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Orkuverið Jörð (Powerplant Earth), Iceland

Powerplant Earth is located in Reykjanesvirkjun, a geothermal powerstation - constructed and operated by HS Orka - in one of the most active geothermal regions and most important lava fields in Iceland.  Energy is life … from the ‘big bang’ theory of how the universe evolved, from the size of a grapefruit, to the harnessing of geothermal power in the Reykjanes peninsula, the exhibition shows how humankind has utilized different energy sources and how we benefit from it in our everyday lives.  


To set the scene for new arrivals at Iceland's international airport in Keflavík, the entire Solar System has been scaled and placed at their correct scalar distance from the Sun so that the most distant planet, Pluto, is in Keflavík and the sun - at the centre of the Solar System - sits in the lava field at the front of the entrance to the exhibition. These planets - stainless steel scale models mounted onto basalt columns - provide tactile interpretative ‘touchpoints’ across the entire Reykjanes Peninsula. Powerplant Earth is a hands-on interactive experience using wide range media, blending conventional 2D and 3D installations with audiovisual and multimedia exhibits.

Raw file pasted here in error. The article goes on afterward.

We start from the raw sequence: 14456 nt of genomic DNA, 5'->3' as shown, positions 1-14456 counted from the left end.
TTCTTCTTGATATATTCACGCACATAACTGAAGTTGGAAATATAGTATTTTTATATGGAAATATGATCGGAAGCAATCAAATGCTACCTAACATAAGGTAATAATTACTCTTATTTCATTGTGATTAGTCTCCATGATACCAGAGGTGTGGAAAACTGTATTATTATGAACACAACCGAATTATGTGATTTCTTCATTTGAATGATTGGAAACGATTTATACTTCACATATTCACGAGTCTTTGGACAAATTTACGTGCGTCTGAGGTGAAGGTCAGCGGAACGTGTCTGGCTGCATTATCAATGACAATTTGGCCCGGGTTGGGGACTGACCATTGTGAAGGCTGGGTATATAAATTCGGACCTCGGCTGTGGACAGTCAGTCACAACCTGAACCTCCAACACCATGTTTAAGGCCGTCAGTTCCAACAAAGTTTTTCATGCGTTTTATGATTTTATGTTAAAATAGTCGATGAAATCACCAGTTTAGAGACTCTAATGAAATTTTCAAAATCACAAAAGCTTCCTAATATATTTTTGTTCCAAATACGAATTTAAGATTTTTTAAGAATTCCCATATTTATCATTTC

Working with its Icelandic partners, JANVS | VIDAR designed and built an award-winning Blue Diamond visitor experience that takes the visitor on an incredible journey of some 13.7 billion years.  In The Big Bang, The Universe and Our Solar System, the first of four exhibition themes, visitors can listen to the earliest sounds of the cosmos, visit nebulae and galaxies in the most distant reaches of the universe, explore a black hole and travel, in a matter of minutes, through our entire Solar System, and end deep inside the centre of our Sun. In the next theme, the visitor is taken on a journey through Humankind's Use and Exploitation of Energy, in all its forms: interactive exhibits allow visitors to change one form of energy into several others, and back again; they can even use an archimedes screw to empty a bath and use the kinetic energy of the water to operate a fan which creates wind power that boils a kettle and makes a cup of tea! The third theme introduces the visitor to Alternative Energy Sources that provide an alternative to fossil fuels - solar, wind, hydrogen, hydro, geothermal, ethanol, nuclear - with interactive exhibits that show the pros and cons of each.  The visitor can leave a legacy by voting on their preferred energy source for the future.  In Iceland, nearly all electricity generation comes from 'green' environmental energy (hydro and geothermal) so the final theme looks at Geothermal Energy in Iceland which includes the exhibition's most impressive showpiece: the powerstation's twin 50MWe turbine set generating 100MWe of ‘green’ electrical power using a steam/brine mix at 290-320°C.  This is the first time - anywhere in the world - that geothermal steam at such high temperature has been used for electrical generation and Reykjanesvirkjun alone produce enough energy to keep the capital city running! Geothermal power is not without its risks ... it can only be exploited in areas of high geothermal activity and that means earthquakes! An earthquake simulator allows the visitor to select any of Iceland's major earthquakes and experience, for themselves, the incredible energy that the Earth can deliver.

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